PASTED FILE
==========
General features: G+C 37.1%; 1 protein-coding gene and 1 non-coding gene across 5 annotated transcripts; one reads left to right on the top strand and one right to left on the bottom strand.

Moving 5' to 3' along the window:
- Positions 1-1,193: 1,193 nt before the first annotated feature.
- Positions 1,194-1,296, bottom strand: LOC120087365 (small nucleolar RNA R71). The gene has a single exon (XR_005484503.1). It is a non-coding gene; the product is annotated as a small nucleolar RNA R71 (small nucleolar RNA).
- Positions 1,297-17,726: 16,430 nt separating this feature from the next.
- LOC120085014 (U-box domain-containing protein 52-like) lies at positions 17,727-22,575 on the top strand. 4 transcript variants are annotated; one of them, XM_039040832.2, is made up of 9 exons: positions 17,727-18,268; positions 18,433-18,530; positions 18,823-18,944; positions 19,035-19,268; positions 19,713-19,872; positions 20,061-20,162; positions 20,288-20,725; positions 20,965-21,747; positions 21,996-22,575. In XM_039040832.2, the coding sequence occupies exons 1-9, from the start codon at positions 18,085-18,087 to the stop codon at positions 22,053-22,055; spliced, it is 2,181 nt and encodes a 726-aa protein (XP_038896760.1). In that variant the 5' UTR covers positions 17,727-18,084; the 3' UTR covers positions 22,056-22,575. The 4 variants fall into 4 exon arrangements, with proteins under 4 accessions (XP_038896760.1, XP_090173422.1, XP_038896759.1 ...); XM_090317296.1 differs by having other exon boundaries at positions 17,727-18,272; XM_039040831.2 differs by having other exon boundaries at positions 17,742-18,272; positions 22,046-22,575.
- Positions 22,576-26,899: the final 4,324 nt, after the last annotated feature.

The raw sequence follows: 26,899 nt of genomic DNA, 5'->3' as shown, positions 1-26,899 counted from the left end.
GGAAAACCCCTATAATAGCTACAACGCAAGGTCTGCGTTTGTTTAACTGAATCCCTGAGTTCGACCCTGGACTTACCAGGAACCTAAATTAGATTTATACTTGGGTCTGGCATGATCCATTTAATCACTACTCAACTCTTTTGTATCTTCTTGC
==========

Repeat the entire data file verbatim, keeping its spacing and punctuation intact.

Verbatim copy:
General features: G+C 37.1%; 1 protein-coding gene and 1 non-coding gene across 5 annotated transcripts; one reads left to right on the top strand and one right to left on the bottom strand.

Moving 5' to 3' along the window:
- Positions 1-1,193: 1,193 nt before the first annotated feature.
- Positions 1,194-1,296, bottom strand: LOC120087365 (small nucleolar RNA R71). The gene has a single exon (XR_005484503.1). It is a non-coding gene; the product is annotated as a small nucleolar RNA R71 (small nucleolar RNA).
- Positions 1,297-17,726: 16,430 nt separating this feature from the next.
- LOC120085014 (U-box domain-containing protein 52-like) lies at positions 17,727-22,575 on the top strand. 4 transcript variants are annotated; one of them, XM_039040832.2, is made up of 9 exons: positions 17,727-18,268; positions 18,433-18,530; positions 18,823-18,944; positions 19,035-19,268; positions 19,713-19,872; positions 20,061-20,162; positions 20,288-20,725; positions 20,965-21,747; positions 21,996-22,575. In XM_039040832.2, the coding sequence occupies exons 1-9, from the start codon at positions 18,085-18,087 to the stop codon at positions 22,053-22,055; spliced, it is 2,181 nt and encodes a 726-aa protein (XP_038896760.1). In that variant the 5' UTR covers positions 17,727-18,084; the 3' UTR covers positions 22,056-22,575. The 4 variants fall into 4 exon arrangements, with proteins under 4 accessions (XP_038896760.1, XP_090173422.1, XP_038896759.1 ...); XM_090317296.1 differs by having other exon boundaries at positions 17,727-18,272; XM_039040831.2 differs by having other exon boundaries at positions 17,742-18,272; positions 22,046-22,575.
- Positions 22,576-26,899: the final 4,324 nt, after the last annotated feature.

The raw sequence follows: 26,899 nt of genomic DNA, 5'->3' as shown, positions 1-26,899 counted from the left end.
GGAAAACCCCTATAATAGCTACAACGCAAGGTCTGCGTTTGTTTAACTGAATCCCTGAGTTCGACCCTGGACTTACCAGGAACCTAAATTAGATTTATACTTGGGTCTGGCATGATCCATTTAATCACTACTCAACTCTTTTGTATCTTCTTGC